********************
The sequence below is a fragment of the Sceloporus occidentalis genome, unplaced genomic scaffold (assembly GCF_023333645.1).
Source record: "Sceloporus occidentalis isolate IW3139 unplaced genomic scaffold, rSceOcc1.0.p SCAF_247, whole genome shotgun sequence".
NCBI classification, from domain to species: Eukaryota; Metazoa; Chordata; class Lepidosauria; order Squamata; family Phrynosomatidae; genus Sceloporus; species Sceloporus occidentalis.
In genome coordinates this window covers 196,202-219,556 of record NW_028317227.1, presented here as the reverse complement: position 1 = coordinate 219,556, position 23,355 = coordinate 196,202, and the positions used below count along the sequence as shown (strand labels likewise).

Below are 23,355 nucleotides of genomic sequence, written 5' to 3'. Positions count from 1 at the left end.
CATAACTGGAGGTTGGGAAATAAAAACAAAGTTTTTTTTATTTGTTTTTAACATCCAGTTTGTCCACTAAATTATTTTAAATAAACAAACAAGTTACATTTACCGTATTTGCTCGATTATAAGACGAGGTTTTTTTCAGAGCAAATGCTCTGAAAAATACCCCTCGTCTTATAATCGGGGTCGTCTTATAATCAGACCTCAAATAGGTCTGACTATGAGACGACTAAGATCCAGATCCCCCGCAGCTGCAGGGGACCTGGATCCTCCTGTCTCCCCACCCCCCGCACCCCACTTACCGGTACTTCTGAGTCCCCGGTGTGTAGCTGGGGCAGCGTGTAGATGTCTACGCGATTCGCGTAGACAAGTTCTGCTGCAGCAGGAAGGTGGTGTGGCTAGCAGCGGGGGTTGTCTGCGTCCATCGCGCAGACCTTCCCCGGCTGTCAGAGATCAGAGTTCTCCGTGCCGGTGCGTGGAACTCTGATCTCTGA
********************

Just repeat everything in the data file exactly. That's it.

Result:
The sequence below is a fragment of the Sceloporus occidentalis genome, unplaced genomic scaffold (assembly GCF_023333645.1).
Source record: "Sceloporus occidentalis isolate IW3139 unplaced genomic scaffold, rSceOcc1.0.p SCAF_247, whole genome shotgun sequence".
NCBI classification, from domain to species: Eukaryota; Metazoa; Chordata; class Lepidosauria; order Squamata; family Phrynosomatidae; genus Sceloporus; species Sceloporus occidentalis.
In genome coordinates this window covers 196,202-219,556 of record NW_028317227.1, presented here as the reverse complement: position 1 = coordinate 219,556, position 23,355 = coordinate 196,202, and the positions used below count along the sequence as shown (strand labels likewise).

Below are 23,355 nucleotides of genomic sequence, written 5' to 3'. Positions count from 1 at the left end.
CATAACTGGAGGTTGGGAAATAAAAACAAAGTTTTTTTTATTTGTTTTTAACATCCAGTTTGTCCACTAAATTATTTTAAATAAACAAACAAGTTACATTTACCGTATTTGCTCGATTATAAGACGAGGTTTTTTTCAGAGCAAATGCTCTGAAAAATACCCCTCGTCTTATAATCGGGGTCGTCTTATAATCAGACCTCAAATAGGTCTGACTATGAGACGACTAAGATCCAGATCCCCCGCAGCTGCAGGGGACCTGGATCCTCCTGTCTCCCCACCCCCCGCACCCCACTTACCGGTACTTCTGAGTCCCCGGTGTGTAGCTGGGGCAGCGTGTAGATGTCTACGCGATTCGCGTAGACAAGTTCTGCTGCAGCAGGAAGGTGGTGTGGCTAGCAGCGGGGGTTGTCTGCGTCCATCGCGCAGACCTTCCCCGGCTGTCAGAGATCAGAGTTCTCCGTGCCGGTGCGTGGAACTCTGATCTCTGA